Life-changing business experiences abroad

Two Haworth College of Business students were selected for highly competitive Benjamin A. Gilman International Scholarships, worth $2,000 each, to study overseas during the fall 2019 semester.

Catherine Lemus, a marketing major with a minor in biological sciences, spent the fall semester studying at the BI Norwegian Business School. Nijeria Peterson, a business law major with a minor in global business, studied in South Africa at the University of Cape Town.

Both Lemus and Peterson describe their experiences abroad as “life changing” and “truly transformative.” Having returned to the United States, they share the highlights, challenges and most moving moments from their travels.


Hometown: Plainwell, Michigan
Class standing: Senior
Campus involvement: American Marketing Association, Lee Honors College student, Alpha Lambda Delta, A Moment of Magic volunteer

Where did you study and what have you learned?
I studied in Oslo, Norway, at the BI Norwegian Business School. I took classes pertaining to Norwegian culture, international business, marketing strategy, and logistics and marketing channels. I spent a lot of my free time learning about Norway's business model and mentality around having "flat" organizations. In other words, Norwegians value being equal and have a strong welfare state, which influences how men and women are able to participate in the workplace.   

Why did you choose this location and program?
I chose this place because I was able to live in a capital city yet be constantly surrounded by nature. Norway has fjords, mountains and northern lights that I have experienced on multiple occasions. Even Oslo has countless hikes which I take advantage of since I love nature! I also came here to learn more about Norway’s approach to social welfare and how that influences business practices.

What was the most exciting experience you had while studying abroad?
I loved going to the city of Tromsø for a weekend trip. I went with eight other close friends on exchange, and we enjoyed viewing the northern lights as well as seeing the sunset at 2 p.m.! I could barely believe we were in the Arctic Circle, but I made some adventurous memories while there.

What was the most challenging experience?
Connecting with Norwegians. Culturally, they are known to keep to themselves and since my classes were taught in English, there were mostly other exchange students alongside me rather than locals. Regardless, I was able to make Norwegian friends with some effort.

How have your experiences in the Haworth College of Business and abroad helped you develop your business skills?
Countless individuals in the college helped me to find a study abroad program that worked well with my major and allowed me to become immersed in a new culture. I also received a study abroad scholarship from the college, which helped to offset the high cost of living in Oslo. Additionally, I learned how to work with people from all walks of life! In my international business course, I listened to presentations from students in all areas of the world and also had to present ideas from the U.S. Being a spokesperson for our country made me think critically about the way we live and helped me appreciate how different cultures choose to innovate and grow.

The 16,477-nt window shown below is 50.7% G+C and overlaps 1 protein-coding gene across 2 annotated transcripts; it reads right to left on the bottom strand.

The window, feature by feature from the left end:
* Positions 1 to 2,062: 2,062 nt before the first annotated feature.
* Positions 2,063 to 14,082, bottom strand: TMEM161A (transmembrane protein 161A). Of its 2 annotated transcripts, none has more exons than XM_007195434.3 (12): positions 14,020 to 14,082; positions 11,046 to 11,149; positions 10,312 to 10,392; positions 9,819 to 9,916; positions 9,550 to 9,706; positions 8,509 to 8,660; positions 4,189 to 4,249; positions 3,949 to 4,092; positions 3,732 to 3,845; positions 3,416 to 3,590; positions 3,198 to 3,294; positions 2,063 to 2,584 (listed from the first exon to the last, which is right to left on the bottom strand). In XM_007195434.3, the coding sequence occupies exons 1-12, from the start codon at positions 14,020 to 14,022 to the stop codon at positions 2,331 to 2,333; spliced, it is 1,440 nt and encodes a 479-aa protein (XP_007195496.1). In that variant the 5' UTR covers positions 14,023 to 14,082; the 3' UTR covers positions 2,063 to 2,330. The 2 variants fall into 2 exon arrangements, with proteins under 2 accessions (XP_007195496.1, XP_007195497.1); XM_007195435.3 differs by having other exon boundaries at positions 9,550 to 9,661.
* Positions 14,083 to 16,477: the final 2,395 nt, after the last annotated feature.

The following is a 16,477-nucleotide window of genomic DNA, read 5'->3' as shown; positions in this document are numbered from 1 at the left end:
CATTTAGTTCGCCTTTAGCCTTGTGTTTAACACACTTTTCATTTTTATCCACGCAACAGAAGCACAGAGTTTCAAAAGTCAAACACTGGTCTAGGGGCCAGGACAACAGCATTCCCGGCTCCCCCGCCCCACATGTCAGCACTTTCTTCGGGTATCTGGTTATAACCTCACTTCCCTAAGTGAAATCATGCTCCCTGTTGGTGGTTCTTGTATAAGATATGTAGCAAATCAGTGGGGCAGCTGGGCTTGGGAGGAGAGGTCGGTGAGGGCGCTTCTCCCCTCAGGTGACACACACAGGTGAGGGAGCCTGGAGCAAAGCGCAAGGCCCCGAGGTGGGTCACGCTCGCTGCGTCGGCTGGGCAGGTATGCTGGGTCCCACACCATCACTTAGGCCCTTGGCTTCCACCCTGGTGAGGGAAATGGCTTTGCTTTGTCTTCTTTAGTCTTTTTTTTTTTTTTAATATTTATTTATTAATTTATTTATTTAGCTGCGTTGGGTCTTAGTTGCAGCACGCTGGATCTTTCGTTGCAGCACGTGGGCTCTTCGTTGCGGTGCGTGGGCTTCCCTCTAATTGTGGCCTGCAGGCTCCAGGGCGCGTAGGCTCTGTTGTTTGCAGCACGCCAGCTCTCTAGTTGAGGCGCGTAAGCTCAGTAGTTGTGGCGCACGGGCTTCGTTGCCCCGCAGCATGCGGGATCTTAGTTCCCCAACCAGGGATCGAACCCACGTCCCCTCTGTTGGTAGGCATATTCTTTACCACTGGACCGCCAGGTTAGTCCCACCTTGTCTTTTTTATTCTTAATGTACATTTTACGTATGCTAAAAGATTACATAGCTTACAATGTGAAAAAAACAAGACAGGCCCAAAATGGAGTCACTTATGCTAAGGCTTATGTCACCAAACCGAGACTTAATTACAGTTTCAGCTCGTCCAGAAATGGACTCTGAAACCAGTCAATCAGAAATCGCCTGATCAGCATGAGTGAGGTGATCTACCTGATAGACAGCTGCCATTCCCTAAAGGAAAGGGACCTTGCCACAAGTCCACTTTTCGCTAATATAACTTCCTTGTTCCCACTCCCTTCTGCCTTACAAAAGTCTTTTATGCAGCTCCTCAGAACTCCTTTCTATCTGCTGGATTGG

Nijeria Peterson in Cape Town, South AfricaHometown: Detroit, Michigan
Class standing: Junior
Campus involvement: Black Student Union, Seita Scholar

Where did you study and what have you learned?
I took general business classes for my business law degree in Cape Town, South Africa.

Why did you choose this location and program?
I chose Cape Town because it’s a step closer to learning about the possible birthplace of humankind, and also about myself. I was completely independent while abroad and relied on what my parents taught me growing up: how to be a decent person and how to interact with others while staying open-minded. I knew going halfway across the world would teach me more about myself than staying in one location ever could.

What was the most exciting experience you had while studying abroad?
Learning about the people and culture of Cape Town! Networking with people abroad helped me develop my business skills. I learned that connections, opportunities, skills and victories come from learning how to communicate with others. I applied material from my business classes to my courses in Cape Town, and learned that their business system is based on managing both relationships and finances. Once I mastered that, everything fell into place.

What was the most challenging experience?
The most challenging experience was school. Cape Town’s educational system is completely different from the U.S. From registering for classes to taking final exams, I struggled a lot. However, the friends and connections I met on campus made all the difference in my attitude and ability to thrive academically.

Why do you think it’s important for business students to have a global experience?
Business abroad is dynamic and interlocks with the business system right here in the U.S. You expand yourself, and your way of thinking when abroad. You learn so much beyond the everyday business experiences in your own country. The relationships you build globally will carry you a long way.


The Gilman Program offers scholarships for U.S. citizen undergraduate students to pursue academic studies or credit-bearing, career-oriented internships abroad. The U.S. Department of State awards the Gilman Scholarship as part of a larger government effort to expand the number of Americans studying and interning abroad, helping them gain skills critical to national security and prosperity.

Lemus and Peterson join fellow Western Michigan University students Zoe Jackson and Angel Schramm as fall 2019 Gilman scholars. At a selection success rate of 50 percent, Gilman awards to WMU students are well above the national average acceptance rate of 29 percent.